…and the small distant villages of this area have a small but significant roll in many people’s lives through the years. And although this significance has dwindled through modernization and change of needs, the proposed changes concerning the restructuring and selling of the state owned Apoteket, or pharmaceutical organization, should be taken with concern.
Because of the distances from Jokkmokk and the need for medical supplies in the mountains, there was an organized system that provided the most necessary supplies to people. Of course, central to this service working depended upon the pharmacist in Jokkmokk. It was the pharmacist’s local knowledge of people’s needs together with a high professional responsibility and attitude that allowed this service to function well.
>Photo:Medical supplies were available in the mountains for Laponia backpackers in 1972
I was fortunate to have had parent-in-laws that operated the pharmacy in Jokkmokk, Gun & Nils Hövenmark, and had the opportunity to be exposed to discussions concerning Apoteket. And, coming from an American “drugstore” culture, I acquired a better respect for medicines and pharmaceuticals than had I not have had this alternative.
Each spring, Gun would go through a list of needed supplies to the mountains and prepare transport boxes that would be shipped to strategic places in Laponia. The supplies were mostly basic first-aid things, but she also prepared simple salves and medicines for blisters, cramps, heat exposure and especially for diarrhea, which came about from people drinking water that may have had a dead reindeer in it upstream. She would take time to visit the distant villages up to and including Kvikkjokk and conduct an inventory of available supplies each year in order to provide an extended service. Small pharmacy outposts.
She personally knew everybody who lived in the Saami villages and understood their medical conditions and needs. Should anyone in the mountains run out of a medicine they needed, Gun could prepare an emergency prescription and have this sent through a series of buses, boats and airplanes to arrive at the right village for this person. A phenomenal feat when you consider the distances, weather, communication processes and complications.
Photo: 1972-Returning from a calf-marking with a young Lennart Åstot steering the boat.
As a cabin warden in Staloluokta, in the beginning of the 1990’s, we had a large box of medical items that were available for needy hikers. This was prepared by the pharmacy in Jokkmokk and was always appreciated by both wardens, local Saami villagers and tourists through the summer months.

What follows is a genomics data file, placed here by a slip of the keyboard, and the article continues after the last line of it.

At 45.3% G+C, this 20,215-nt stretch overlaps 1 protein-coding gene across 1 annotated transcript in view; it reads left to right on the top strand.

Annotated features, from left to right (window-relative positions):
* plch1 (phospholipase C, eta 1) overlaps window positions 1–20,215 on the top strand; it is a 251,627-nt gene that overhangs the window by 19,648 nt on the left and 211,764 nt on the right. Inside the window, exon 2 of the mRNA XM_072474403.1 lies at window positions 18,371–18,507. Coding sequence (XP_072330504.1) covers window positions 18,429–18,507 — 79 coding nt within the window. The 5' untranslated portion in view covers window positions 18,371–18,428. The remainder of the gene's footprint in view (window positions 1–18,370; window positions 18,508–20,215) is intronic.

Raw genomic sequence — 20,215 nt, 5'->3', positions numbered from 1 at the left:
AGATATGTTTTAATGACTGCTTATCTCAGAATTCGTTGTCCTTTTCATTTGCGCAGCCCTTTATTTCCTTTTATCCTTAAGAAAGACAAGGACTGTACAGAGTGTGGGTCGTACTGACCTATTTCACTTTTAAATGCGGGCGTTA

How it is now? I’m not quite sure!
I do know that January 18, of next year, a commission will propose the selling and commercializing of the Swedish Apoteket and, later, give suggestions of selling medicines through private companies like supermarkets, grocery stores and gas stations. An American “drugstore” situation.
It’s very unfortunate that political leaders of Sweden are of so low caliber and competency that, instead of solving problems within an appreciated service like Apoteket and initiating correct changes to increase quality, they just sell-it-off, giving the problem back to taxpayers. Should this procedure turn out like the Swedish postal service, with postal services through the local grocery store etc., Swedish people will again be faced with huge problems and discontent at losing a professional service. Of course, grocery stores will be happy with more potential profits.
I, for one, am not looking forward in going to our local grocery store and dealing with a pimply-faced, overweight girl with pins in her face, at a crowded cash register and ask for information about a prescription for blood pressure knowing that this girl has totally no comprehension of anything other than taking money and giving a receipt.
Medicines are important, even in the mountains. For Gun & Nils, they’re probably rolling in their grave. The misuse or misinformation of medicines and pharmaceuticals can be highly damaging. Please, consider boycotting these services at stores or gas stations and make a difference.